Saturday, April 28, 2012

Love People

This is a bumper sticker I saw this morning in the parking lot at the Durham Farmers' Market.  It's just that simple, isn't it?  I wish I knew who made that up, who said it first, so that I could give him/her  credit.  Most Saturdays, the Ex-Ex and I go to Durham Central Market and just wander around without a real plan.  We see a few folks we know, shoppers and vendors.  Sometimes we get a cup of coffee or a treat.  Most times we just wander and look, touch, and smell.  It is my favorite way to spend an hour or so on Saturday morning.
This morning we went with a plan, though.  Or at least I did.  He doesn't really care what I buy or what I am scheming.  He is easy... as long as there will be meat in the meal.  He invited some of our dearest friends to dinner tonight chez nous.  Very impressive that he did this all on his own.  Well, I did get a text asking if we had plans.  But I think that the invitation had already been extended by the time I got the text and responded.  My wheels started turning.  I mentally started going through the cookbook in my mind.  If you love to cook, you know what I am talking about.  If not, just keep eating what people like me make for you.  It's okay.  Really.
Dessert formed first.  Fanny's mousse au chocolat with Lyon Farms strawberries on the side.  'Tis the season, after all.
There were also nice potatoes at their stand.  Baked with some olive oil, sea salt, and rosemary from my very own garden.  Easy.
Loaf bakery's freshly made pain de campagne went into the bag next.  Who could resist? I love to make bread, but I have never come up with a loaf that looks this good.
A visit to the market is not complete with tasting Elodie Farms goat cheese.

Dave was no where to be seen, though.  Getting ready for tomorrow's festivities at the farm, I bet.  He is hosting the Durham Central Market Family Farm Day tomorrow (April 28 2-8 pm).
(Another great bumper sticker spotted this morning--)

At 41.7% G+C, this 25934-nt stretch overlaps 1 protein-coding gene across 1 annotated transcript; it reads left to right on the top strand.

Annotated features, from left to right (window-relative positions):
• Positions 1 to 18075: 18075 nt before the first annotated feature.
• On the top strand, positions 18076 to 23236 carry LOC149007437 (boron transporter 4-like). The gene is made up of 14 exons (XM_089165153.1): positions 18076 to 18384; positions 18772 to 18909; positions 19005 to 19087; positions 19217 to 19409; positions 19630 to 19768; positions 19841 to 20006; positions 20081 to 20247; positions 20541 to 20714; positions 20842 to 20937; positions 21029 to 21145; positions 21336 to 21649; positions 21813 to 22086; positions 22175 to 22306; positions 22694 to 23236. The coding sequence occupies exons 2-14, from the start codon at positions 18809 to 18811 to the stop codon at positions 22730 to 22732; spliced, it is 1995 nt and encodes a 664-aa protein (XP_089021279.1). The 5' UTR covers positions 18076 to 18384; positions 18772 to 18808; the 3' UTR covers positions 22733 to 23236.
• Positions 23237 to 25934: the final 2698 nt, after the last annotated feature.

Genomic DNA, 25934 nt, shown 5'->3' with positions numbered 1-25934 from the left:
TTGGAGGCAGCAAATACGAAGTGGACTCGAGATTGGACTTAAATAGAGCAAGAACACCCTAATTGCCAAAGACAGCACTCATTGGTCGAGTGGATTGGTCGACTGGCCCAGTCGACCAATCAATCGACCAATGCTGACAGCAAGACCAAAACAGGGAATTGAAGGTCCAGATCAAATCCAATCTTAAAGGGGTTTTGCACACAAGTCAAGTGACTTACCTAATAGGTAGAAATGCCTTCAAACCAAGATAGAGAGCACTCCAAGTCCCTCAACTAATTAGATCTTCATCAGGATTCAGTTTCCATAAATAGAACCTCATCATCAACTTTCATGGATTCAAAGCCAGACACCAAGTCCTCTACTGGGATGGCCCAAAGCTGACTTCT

I plan to be there to meet the goats who give their milk to make such amazing chèvre.  I bought a couple of little goodies to serve on the Loaf bread.
Time to figure out the main dish.  The meat.  I pulled out Even More Special, a cookbook put out by the Junior League of Durham and Orange Counties back in 1986.  This book has never steered me wrong.  Pork Roast caught my eye.  Scanning the list of ingredients confirmed that this would be an excellent choice.  (It is in the oven this very minute!)
Heavenly smells for the Ex-Ex as he vacuums and sweeps to get ready for our guests.  A little inspiration, peut-être?
I headed down to Wine Authorities for the Saturday tasting and found a lovely bottle of Côtes du Rhône red.  I am partial to that wine.  Can't help it after the months in Arles.  I found this bottle, Mas de Libian, at Vinodrome's suggestion, in the back of the store--

then saw the display!
He promises it will go very well with my roast.  Undoubtedly.  He doesn't mind that I almost always buy French stuff.  He does convince me to try other things, though, and I've never had a less than delicious bottle from WA.
This is the dry white I used for the roast-
I threw some locally made crackers

and Giacomo's salami into my shopping bad before heading home.
Time to tie on the apron (I still use my white Sabbatical Chef one) and get busy.
The candles are lit and our friends will arrive soon!

Bon appétit!  Keep loving and cooking.

Pork Roast
6 servings

1 4-5 lb. pork roast
1 tsp. salt
1 tsp. freshly ground black pepper
1 tsp. dried thyme
1/2 tsp. ground nutmeg
2 carrots, peeled and cut in 2-inch pieces
1 onion, sliced
2-3 stalks, sliced with leaves
Fresh parsley
1 bay leaf
1 10 1/2- oz. can beef consommé
1/4 c. dry white wine
Juice of 1/2 lemon

  1. Preheat oven to 450˚F.
  2. Mix together salt, pepper, thyme, and nutmeg.  Rub into roast, especially on the fat.
  3. Put meat into roasting pan along with carrots, onion, celery, parsley, and bay leaf.
  4. Pour consommé and wine over roast.
  5. Brown at 450˚ for 20 minutes.
  6. Reduce heat to 350˚ and bake, uncovered, for 3 hours or until meat thermometer reaches 165˚.
  7. During baking, prick and baste roast occasionally.  If liquid evaporates, add water to the pan.
  8. Pour lemon juice over the roast five minutes before removing it from the oven.
Hint:  This dish is also good cold.

Bon appétit!  Keep loving and cooking.

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